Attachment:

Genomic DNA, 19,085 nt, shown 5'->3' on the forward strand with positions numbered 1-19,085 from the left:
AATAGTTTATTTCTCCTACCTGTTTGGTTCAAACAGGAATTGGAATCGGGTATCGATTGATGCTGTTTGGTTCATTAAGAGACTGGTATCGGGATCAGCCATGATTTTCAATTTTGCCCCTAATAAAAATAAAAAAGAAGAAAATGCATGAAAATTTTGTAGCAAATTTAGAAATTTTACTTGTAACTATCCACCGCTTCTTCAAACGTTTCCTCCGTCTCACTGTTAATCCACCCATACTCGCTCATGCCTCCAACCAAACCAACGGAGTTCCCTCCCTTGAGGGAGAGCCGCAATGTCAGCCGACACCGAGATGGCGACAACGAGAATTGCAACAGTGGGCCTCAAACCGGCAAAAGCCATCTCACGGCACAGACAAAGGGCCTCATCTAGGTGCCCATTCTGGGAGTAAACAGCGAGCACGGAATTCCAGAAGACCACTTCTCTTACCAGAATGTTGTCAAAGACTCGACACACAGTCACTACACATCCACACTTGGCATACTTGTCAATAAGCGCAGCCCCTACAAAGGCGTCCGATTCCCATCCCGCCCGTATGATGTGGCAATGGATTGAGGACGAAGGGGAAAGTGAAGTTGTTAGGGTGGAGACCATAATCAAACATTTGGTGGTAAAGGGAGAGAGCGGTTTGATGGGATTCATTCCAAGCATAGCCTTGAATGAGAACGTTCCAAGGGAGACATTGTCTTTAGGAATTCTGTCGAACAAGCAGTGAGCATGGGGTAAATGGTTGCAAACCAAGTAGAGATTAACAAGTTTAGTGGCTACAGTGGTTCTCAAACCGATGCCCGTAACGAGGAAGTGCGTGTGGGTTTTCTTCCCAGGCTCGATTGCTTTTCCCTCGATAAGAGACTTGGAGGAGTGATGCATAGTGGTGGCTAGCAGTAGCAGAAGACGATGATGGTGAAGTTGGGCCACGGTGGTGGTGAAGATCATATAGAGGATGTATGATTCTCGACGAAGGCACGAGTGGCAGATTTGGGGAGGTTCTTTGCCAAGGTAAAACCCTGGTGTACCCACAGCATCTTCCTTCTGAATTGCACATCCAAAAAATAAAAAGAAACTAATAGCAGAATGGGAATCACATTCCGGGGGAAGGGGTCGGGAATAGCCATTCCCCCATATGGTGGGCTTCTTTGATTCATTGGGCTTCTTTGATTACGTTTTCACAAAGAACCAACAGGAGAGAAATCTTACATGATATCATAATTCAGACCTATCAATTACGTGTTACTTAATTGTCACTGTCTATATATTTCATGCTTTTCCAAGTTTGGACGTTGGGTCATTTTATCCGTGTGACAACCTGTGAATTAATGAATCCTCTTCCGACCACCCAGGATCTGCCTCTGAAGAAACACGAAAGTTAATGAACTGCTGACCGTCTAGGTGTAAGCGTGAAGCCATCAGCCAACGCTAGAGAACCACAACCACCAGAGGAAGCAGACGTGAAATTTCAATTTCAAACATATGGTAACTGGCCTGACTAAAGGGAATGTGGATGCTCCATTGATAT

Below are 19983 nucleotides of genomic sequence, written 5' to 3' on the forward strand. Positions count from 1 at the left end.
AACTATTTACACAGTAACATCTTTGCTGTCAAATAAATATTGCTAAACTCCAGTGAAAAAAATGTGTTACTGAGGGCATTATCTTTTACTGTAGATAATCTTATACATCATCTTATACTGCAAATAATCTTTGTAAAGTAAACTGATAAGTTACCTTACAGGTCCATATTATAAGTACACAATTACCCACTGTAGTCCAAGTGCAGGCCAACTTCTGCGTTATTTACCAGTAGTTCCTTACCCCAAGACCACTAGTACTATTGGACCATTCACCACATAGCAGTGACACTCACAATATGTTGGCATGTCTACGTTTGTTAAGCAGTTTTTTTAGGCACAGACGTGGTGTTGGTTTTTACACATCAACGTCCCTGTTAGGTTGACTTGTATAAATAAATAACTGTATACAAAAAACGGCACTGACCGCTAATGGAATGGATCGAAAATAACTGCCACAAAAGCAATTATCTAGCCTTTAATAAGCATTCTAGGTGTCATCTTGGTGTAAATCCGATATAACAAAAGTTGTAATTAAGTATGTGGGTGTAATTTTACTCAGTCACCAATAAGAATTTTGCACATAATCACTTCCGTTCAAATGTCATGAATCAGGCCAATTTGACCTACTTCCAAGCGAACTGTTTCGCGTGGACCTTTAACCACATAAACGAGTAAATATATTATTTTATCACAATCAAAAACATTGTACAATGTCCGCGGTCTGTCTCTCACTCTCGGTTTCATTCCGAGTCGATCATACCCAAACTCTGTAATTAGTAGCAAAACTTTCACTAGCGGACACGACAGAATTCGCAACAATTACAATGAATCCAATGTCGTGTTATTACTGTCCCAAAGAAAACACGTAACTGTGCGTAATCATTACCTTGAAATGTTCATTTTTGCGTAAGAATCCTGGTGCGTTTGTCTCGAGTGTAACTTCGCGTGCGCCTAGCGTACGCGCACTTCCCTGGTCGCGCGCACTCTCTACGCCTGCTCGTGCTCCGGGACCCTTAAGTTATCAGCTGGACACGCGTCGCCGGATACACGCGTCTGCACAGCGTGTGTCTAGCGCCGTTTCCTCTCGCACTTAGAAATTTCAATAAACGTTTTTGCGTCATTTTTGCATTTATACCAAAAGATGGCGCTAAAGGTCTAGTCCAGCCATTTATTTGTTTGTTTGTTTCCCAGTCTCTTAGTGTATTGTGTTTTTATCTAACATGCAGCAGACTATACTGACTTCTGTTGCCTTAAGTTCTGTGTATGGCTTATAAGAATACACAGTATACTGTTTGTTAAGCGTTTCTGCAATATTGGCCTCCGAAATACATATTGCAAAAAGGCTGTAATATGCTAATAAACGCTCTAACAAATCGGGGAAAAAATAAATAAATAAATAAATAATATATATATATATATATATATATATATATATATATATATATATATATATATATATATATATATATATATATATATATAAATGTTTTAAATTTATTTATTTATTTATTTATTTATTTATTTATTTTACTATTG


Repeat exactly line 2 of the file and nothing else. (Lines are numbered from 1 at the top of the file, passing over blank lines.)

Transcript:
AATAGTTTATTTCTCCTACCTGTTTGGTTCAAACAGGAATTGGAATCGGGTATCGATTGATGCTGTTTGGTTCATTAAGAGACTGGTATCGGGATCAGCCATGATTTTCAATTTTGCCCCTAATAAAAATAAAAAAGAAGAAAATGCATGAAAATTTTGTAGCAAATTTAGAAATTTTACTTGTAACTATCCACCGCTTCTTCAAACGTTTCCTCCGTCTCACTGTTAATCCACCCATACTCGCTCATGCCTCCAACCAAACCAACGGAGTTCCCTCCCTTGAGGGAGAGCCGCAATGTCAGCCGACACCGAGATGGCGACAACGAGAATTGCAACAGTGGGCCTCAAACCGGCAAAAGCCATCTCACGGCACAGACAAAGGGCCTCATCTAGGTGCCCATTCTGGGAGTAAACAGCGAGCACGGAATTCCAGAAGACCACTTCTCTTACCAGAATGTTGTCAAAGACTCGACACACAGTCACTACACATCCACACTTGGCATACTTGTCAATAAGCGCAGCCCCTACAAAGGCGTCCGATTCCCATCCCGCCCGTATGATGTGGCAATGGATTGAGGACGAAGGGGAAAGTGAAGTTGTTAGGGTGGAGACCATAATCAAACATTTGGTGGTAAAGGGAGAGAGCGGTTTGATGGGATTCATTCCAAGCATAGCCTTGAATGAGAACGTTCCAAGGGAGACATTGTCTTTAGGAATTCTGTCGAACAAGCAGTGAGCATGGGGTAAATGGTTGCAAACCAAGTAGAGATTAACAAGTTTAGTGGCTACAGTGGTTCTCAAACCGATGCCCGTAACGAGGAAGTGCGTGTGGGTTTTCTTCCCAGGCTCGATTGCTTTTCCCTCGATAAGAGACTTGGAGGAGTGATGCATAGTGGTGGCTAGCAGTAGCAGAAGACGATGATGGTGAAGTTGGGCCACGGTGGTGGTGAAGATCATATAGAGGATGTATGATTCTCGACGAAGGCACGAGTGGCAGATTTGGGGAGGTTCTTTGCCAAGGTAAAACCCTGGTGTACCCACAGCATCTTCCTTCTGAATTGCACATCCAAAAAATAAAAAGAAACTAATAGCAGAATGGGAATCACATTCCGGGGGAAGGGGTCGGGAATAGCCATTCCCCCATATGGTGGGCTTCTTTGATTCATTGGGCTTCTTTGATTACGTTTTCACAAAGAACCAACAGGAGAGAAATCTTACATGATATCATAATTCAGACCTATCAATTACGTGTTACTTAATTGTCACTGTCTATATATTTCATGCTTTTCCAAGTTTGGACGTTGGGTCATTTTATCCGTGTGACAACCTGTGAATTAATGAATCCTCTTCCGACCACCCAGGATCTGCCTCTGAAGAAACACGAAAGTTAATGAACTGCTGACCGTCTAGGTGTAAGCGTGAAGCCATCAGCCAACGCTAGAGAACCACAACCACCAGAGGAAGCAGACGTGAAATTTCAATTTCAAACATATGGTAACTGGCCTGACTAAAGGGAATGTGGATGCTCCATTGATAT